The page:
Fifty years ago this week, Robert Kennedy declared his candidacy for president. In the wake of Sen. Eugene McCarthy’s strong showing in the New Hampshire primary, Kennedy’s candidacy was not greeted with universal acclaim — that would grow over time. Although some considered it a political crusade, to others, it smacked of rank political opportunism.

Over the years, the perception of Kennedy as a candidate and his place in the liberal tradition of the Democratic Party have been framed more by the untimely end of his crusade than by the decision to embark on it in the first place. But there are clear lessons that prospective candidates can draw from Kennedy’s vacillation and eventual campaign. To triumph, candidates must plunge in, innovate, inspire and unify their parties — things Kennedy only partially succeeded in doing.

As early as 1962, Kennedy was considered a future presidential candidate. But when anti-Vietnam War activist Allard Lowenstein approached him about running in September 1967, Kennedy declined, despite growing disenchantment with his party’s positions on inner cities and Vietnam. Lowenstein then persuaded McCarthy to run, setting up a future conflict between the McCarthy and Kennedy camps.

Over the winter of 1967-1968, Kennedy agonized over whether to run or to wait. Some advisers, including his brother Ted, argued that challenging an incumbent from one’s own party was madness and would lead to a GOP victory in the general election. Others countered that Kennedy was the only candidate who would halt the Vietnam War and address the poverty and race issues articulated by the Kerner Commission.

Kennedy and his advisers were concerned that had he been the first to challenge President Lyndon B. Johnson, he would have exacerbated the perception that he was ruthless, in part because of the longtime feud that existed between Johnson and Kennedy. But his late entry into the contest triggered consternation and grumbling anyway, because McCarthy had become the darling of the left and student activists, both constituencies Kennedy saw as naturally his. Detractors labeled him “Bobby come lately,” and infuriated columnist Murray Kempton cabled Ted Kennedy, “Your brother’s announcement makes clear that St. Patrick did not drive all the snakes out of Ireland.”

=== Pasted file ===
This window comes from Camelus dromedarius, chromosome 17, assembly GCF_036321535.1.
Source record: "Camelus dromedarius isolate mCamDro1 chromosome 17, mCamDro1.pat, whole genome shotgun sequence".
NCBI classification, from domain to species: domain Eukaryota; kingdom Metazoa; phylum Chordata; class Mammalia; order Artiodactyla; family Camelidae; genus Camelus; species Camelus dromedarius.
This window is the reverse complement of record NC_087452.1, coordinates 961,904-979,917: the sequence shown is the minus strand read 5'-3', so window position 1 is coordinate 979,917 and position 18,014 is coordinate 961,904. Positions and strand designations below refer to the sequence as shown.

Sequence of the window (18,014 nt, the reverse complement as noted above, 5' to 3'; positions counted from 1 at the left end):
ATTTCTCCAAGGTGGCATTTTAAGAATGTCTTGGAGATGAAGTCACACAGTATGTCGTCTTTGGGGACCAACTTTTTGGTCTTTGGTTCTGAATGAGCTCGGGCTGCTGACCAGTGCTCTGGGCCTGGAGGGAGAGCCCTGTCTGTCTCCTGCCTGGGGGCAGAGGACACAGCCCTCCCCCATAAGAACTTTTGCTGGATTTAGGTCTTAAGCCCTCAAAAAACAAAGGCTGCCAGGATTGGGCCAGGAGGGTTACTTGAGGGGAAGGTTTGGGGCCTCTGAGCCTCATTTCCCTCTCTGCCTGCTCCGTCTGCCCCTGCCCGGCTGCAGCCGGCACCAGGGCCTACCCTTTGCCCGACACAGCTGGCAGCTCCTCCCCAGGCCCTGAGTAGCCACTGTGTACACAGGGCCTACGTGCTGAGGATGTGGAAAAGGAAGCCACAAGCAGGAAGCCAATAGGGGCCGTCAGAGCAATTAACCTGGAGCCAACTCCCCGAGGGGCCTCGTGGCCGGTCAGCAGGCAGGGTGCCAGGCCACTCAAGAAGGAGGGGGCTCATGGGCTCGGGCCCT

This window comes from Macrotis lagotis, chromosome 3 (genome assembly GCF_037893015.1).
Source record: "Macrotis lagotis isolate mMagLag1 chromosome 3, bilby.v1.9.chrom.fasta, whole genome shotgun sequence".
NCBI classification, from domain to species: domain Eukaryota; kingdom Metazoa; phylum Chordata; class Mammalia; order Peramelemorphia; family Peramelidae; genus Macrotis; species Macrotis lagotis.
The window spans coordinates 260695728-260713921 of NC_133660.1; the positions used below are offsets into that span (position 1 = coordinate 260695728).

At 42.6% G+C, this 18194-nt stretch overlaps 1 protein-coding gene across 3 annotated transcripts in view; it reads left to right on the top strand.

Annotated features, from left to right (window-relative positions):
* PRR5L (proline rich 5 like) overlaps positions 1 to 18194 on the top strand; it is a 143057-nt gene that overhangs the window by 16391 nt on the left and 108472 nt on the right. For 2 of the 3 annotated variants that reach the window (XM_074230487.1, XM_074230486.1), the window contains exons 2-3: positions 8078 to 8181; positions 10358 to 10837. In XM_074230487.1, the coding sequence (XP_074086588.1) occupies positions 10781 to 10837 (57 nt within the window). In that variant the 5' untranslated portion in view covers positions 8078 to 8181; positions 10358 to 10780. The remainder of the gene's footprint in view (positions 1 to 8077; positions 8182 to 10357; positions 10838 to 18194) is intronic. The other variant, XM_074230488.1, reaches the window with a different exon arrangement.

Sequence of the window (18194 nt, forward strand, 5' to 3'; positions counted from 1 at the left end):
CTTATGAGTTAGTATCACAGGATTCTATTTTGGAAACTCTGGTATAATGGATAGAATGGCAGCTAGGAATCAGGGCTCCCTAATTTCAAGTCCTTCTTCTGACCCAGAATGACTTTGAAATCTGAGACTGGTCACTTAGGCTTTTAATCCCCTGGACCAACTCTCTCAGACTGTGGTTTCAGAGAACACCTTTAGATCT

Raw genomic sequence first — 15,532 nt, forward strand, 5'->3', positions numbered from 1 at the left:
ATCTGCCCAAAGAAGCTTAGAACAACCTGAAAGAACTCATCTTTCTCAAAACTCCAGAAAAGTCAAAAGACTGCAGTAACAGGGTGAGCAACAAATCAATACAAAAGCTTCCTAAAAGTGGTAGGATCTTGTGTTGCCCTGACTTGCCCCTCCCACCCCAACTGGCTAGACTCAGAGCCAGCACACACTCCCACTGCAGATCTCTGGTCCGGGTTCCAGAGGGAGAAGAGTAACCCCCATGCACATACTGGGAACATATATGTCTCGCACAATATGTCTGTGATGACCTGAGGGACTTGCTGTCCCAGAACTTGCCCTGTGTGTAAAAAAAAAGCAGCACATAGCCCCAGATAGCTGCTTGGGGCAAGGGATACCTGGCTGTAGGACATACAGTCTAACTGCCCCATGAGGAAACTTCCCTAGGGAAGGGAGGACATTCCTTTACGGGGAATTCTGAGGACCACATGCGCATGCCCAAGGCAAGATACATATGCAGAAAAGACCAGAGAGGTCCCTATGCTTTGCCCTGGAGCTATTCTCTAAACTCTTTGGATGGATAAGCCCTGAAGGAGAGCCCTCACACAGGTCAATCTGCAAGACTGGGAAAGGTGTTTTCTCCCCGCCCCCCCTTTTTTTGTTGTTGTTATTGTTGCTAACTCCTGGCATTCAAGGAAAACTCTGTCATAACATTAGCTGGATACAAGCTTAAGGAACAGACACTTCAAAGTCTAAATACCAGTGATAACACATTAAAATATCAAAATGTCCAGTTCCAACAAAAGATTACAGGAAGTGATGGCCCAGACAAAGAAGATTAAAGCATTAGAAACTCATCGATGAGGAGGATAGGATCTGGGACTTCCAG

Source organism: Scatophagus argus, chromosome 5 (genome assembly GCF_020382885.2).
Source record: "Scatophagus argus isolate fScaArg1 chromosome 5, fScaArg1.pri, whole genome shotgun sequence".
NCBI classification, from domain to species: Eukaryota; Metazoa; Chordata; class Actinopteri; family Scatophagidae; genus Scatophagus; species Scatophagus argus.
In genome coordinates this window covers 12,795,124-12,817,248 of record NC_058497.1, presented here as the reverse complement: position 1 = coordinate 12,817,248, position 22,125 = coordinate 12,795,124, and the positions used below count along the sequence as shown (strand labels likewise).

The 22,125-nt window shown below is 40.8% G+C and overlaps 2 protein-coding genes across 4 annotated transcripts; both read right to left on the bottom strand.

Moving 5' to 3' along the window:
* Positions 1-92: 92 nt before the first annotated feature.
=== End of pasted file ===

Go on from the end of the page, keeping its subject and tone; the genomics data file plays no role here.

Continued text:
Kennedy’s vacillation owed both to political and policy calculations. Pushing him to run was concern about potential damage to the United States if policies were not changed. More selfishly, he wondered if passing on a run might freeze him out of the White House until at least 1980 should Johnson win reelection — as the professional political operators on Kennedy’s team assumed — and anoint his preferred successor in 1972, presumably Vice President Hubert Humphrey.

But it was political calculation that initially kept Kennedy out of the race. He cited Johnson’s ability to control events; the fickle nature of opinion polls — which showed him ahead of Johnson for most of 1967; and the adverse mathematical calculations for delegate selection. This latter element was important in the pre-reform era of fewer primaries and party boss control. Kennedy concluded that a winning campaign “simply could not be put together” and said as much publicly in early 1968.

But then, as Arthur Schlesinger Jr. wrote, the Tet offensive, launched by the North Vietnamese in late January, “changed everything” for Kennedy, altering his careful calculations about both politics and the greater good. When the administration rejected Kennedy’s idea of a commission to investigate the U.S. commitment in Vietnam, Kennedy reversed himself.